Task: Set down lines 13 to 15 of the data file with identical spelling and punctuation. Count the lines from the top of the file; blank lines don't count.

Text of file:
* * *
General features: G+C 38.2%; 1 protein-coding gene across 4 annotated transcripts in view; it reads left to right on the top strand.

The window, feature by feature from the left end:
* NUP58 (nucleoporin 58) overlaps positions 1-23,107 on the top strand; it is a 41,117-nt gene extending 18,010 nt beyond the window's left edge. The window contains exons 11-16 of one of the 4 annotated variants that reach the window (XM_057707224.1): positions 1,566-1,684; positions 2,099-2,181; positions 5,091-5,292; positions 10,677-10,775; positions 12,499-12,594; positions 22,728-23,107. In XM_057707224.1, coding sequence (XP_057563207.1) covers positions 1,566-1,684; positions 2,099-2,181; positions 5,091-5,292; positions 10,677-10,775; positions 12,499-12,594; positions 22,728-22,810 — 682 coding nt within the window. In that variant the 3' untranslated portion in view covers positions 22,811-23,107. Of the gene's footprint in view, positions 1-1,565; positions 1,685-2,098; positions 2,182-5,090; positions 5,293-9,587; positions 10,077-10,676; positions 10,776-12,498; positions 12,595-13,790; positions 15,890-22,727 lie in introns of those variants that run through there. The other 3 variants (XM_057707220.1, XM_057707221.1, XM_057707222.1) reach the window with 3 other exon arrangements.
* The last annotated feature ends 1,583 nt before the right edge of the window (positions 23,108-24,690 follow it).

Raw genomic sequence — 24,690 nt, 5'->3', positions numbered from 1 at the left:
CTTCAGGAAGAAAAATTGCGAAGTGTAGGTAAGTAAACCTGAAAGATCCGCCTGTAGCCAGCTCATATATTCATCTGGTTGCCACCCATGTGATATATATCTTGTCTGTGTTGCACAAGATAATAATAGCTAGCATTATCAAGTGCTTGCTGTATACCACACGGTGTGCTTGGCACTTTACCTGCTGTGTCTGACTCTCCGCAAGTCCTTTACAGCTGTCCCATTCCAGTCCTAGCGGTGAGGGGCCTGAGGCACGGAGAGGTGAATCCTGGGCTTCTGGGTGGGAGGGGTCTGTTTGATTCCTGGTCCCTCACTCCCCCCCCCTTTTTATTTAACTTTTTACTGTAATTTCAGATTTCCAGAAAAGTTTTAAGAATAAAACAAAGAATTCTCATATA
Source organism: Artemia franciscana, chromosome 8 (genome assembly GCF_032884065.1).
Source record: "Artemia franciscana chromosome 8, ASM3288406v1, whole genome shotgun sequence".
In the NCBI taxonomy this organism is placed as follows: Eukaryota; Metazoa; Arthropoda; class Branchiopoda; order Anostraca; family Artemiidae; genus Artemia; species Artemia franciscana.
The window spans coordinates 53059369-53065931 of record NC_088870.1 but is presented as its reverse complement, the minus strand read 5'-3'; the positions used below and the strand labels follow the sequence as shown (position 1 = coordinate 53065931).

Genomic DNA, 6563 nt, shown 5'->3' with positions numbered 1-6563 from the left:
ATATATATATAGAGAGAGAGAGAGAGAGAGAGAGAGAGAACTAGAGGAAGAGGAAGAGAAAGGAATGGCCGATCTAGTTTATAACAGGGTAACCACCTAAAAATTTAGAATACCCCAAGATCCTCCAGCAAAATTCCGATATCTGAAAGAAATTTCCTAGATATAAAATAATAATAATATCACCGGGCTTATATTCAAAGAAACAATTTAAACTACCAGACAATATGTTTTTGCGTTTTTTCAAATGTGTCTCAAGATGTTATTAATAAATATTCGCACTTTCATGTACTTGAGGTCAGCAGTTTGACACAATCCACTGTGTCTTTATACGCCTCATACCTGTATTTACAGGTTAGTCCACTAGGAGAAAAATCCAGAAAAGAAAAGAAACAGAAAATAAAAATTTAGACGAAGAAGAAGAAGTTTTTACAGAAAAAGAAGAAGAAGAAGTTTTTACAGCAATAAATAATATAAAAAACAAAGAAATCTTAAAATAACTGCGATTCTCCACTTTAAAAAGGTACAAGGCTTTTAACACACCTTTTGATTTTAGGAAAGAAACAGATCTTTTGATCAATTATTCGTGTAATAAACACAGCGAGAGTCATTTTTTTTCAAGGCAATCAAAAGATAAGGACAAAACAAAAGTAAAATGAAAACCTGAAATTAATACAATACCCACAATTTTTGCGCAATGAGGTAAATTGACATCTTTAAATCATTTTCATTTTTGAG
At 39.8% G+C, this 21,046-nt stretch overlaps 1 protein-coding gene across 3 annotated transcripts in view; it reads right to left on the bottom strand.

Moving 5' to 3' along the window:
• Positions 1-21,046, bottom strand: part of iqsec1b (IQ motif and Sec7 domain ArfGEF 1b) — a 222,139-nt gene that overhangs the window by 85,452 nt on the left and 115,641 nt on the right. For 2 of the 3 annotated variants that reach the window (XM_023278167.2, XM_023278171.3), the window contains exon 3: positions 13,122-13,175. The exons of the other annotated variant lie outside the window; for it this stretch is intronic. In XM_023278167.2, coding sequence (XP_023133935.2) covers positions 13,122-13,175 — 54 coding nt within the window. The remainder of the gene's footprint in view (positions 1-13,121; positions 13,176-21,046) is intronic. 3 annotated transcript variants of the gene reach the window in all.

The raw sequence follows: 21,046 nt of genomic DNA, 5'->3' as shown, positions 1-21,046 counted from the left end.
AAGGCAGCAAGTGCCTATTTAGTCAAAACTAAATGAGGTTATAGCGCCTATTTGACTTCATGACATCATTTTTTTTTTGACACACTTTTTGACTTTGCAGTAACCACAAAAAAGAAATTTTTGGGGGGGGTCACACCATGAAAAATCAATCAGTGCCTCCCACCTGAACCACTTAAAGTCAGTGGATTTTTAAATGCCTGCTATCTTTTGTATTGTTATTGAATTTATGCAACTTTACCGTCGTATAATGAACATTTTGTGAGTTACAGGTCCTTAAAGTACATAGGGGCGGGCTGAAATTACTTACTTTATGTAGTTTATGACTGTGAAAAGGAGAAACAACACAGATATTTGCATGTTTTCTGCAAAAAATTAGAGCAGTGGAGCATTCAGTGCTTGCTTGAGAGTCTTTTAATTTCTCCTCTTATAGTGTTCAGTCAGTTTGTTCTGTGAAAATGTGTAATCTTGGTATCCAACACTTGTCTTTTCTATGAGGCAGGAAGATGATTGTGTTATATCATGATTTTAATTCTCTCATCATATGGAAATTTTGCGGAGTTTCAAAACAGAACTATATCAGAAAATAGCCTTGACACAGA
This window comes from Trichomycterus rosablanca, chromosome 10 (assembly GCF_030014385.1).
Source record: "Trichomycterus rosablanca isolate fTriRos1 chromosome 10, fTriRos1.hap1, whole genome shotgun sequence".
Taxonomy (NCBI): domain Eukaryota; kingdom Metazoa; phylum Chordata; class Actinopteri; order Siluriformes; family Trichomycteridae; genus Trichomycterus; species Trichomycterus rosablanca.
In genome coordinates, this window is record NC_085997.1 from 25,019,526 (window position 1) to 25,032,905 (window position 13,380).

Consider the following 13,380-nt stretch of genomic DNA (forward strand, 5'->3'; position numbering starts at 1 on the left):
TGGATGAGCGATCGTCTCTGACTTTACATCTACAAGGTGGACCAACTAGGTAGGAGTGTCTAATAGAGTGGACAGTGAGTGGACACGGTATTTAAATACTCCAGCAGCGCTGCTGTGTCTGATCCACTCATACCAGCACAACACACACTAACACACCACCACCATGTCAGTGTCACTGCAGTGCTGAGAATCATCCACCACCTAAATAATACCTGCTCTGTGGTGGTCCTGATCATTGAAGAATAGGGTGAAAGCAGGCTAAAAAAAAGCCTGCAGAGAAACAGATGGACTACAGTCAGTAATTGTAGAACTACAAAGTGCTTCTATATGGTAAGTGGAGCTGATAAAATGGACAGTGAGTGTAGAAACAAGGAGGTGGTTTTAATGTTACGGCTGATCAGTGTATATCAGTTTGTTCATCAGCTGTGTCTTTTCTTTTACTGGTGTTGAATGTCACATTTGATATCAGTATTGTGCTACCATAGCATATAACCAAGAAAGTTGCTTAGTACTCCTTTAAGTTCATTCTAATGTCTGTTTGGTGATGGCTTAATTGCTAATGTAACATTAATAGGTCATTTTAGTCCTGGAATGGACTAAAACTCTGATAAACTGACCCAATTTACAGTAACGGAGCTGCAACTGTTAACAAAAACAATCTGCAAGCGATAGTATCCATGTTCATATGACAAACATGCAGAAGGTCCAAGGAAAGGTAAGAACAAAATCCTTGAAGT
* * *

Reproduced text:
At 39.8% G+C, this 21,046-nt stretch overlaps 1 protein-coding gene across 3 annotated transcripts in view; it reads right to left on the bottom strand.

Moving 5' to 3' along the window:
• Positions 1-21,046, bottom strand: part of iqsec1b (IQ motif and Sec7 domain ArfGEF 1b) — a 222,139-nt gene that overhangs the window by 85,452 nt on the left and 115,641 nt on the right. For 2 of the 3 annotated variants that reach the window (XM_023278167.2, XM_023278171.3), the window contains exon 3: positions 13,122-13,175. The exons of the other annotated variant lie outside the window; for it this stretch is intronic. In XM_023278167.2, coding sequence (XP_023133935.2) covers positions 13,122-13,175 — 54 coding nt within the window. The remainder of the gene's footprint in view (positions 1-13,121; positions 13,176-21,046) is intronic. 3 annotated transcript variants of the gene reach the window in all.